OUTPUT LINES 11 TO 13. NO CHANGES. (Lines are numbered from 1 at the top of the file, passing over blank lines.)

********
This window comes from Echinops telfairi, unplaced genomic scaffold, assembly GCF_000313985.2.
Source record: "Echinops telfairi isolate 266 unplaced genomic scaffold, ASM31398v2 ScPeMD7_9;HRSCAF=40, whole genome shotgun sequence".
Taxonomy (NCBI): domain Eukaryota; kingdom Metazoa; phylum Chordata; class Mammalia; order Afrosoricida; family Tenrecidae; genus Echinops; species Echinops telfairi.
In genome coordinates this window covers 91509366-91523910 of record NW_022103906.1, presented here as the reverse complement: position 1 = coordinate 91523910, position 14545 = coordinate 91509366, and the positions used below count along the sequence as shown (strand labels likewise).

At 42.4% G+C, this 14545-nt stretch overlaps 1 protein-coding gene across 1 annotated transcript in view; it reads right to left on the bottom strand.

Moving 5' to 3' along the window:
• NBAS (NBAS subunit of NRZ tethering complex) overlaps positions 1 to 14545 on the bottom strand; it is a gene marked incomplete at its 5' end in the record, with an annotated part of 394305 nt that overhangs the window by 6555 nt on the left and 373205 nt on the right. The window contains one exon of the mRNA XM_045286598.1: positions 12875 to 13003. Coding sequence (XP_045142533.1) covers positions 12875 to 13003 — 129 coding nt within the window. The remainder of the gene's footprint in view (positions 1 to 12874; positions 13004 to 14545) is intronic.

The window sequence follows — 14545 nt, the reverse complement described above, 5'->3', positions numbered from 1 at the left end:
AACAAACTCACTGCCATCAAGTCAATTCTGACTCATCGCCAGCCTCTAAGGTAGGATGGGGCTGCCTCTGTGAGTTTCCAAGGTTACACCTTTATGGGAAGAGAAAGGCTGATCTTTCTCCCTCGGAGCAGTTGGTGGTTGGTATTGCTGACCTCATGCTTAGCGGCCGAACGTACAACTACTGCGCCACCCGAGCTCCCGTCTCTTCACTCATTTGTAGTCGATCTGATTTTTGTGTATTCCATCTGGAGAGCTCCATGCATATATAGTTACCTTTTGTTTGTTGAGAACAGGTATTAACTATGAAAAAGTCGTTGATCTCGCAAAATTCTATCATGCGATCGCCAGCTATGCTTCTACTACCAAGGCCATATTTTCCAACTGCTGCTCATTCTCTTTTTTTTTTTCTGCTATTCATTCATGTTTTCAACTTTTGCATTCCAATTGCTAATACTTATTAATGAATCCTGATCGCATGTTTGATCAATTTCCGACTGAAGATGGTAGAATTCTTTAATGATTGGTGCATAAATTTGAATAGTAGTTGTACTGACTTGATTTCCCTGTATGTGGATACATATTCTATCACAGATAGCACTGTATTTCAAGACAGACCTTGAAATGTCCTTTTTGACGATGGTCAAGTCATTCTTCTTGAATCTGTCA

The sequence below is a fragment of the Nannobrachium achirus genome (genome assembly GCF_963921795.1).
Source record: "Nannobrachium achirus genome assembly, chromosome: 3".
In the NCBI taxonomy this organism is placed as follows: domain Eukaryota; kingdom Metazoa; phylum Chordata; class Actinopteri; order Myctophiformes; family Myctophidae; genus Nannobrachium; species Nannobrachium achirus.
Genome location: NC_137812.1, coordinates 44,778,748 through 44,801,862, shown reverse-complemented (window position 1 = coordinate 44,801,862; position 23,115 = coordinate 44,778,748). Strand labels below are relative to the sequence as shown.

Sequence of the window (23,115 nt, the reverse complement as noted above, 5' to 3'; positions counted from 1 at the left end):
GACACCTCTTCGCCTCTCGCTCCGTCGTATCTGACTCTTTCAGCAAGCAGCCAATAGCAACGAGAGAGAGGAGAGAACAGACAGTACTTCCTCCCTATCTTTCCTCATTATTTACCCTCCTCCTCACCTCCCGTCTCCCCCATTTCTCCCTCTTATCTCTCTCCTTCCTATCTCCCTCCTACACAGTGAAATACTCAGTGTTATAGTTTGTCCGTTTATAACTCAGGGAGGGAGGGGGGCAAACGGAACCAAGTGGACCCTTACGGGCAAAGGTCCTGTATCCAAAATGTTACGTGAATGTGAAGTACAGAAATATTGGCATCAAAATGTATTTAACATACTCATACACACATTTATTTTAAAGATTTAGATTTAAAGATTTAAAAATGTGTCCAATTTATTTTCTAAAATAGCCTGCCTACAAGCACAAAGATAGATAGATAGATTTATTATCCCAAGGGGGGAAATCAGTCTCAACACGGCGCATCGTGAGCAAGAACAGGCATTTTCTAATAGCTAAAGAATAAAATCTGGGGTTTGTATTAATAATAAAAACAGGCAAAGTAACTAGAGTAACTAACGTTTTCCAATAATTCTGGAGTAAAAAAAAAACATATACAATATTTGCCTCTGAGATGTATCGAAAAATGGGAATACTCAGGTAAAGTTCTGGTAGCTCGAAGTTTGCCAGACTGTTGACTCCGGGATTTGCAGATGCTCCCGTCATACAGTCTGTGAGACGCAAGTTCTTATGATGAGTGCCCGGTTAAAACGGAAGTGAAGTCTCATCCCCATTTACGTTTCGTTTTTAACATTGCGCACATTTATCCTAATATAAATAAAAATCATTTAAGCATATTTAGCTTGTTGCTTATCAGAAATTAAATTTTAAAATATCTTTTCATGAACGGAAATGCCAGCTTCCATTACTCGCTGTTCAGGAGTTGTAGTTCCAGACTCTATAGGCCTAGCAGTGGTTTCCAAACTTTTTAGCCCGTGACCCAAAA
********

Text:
Source record: "Nannobrachium achirus genome assembly, chromosome: 3".
In the NCBI taxonomy this organism is placed as follows: domain Eukaryota; kingdom Metazoa; phylum Chordata; class Actinopteri; order Myctophiformes; family Myctophidae; genus Nannobrachium; species Nannobrachium achirus.
Genome location: NC_137812.1, coordinates 44,778,748 through 44,801,862, shown reverse-complemented (window position 1 = coordinate 44,801,862; position 23,115 = coordinate 44,778,748). Strand labels below are relative to the sequence as shown.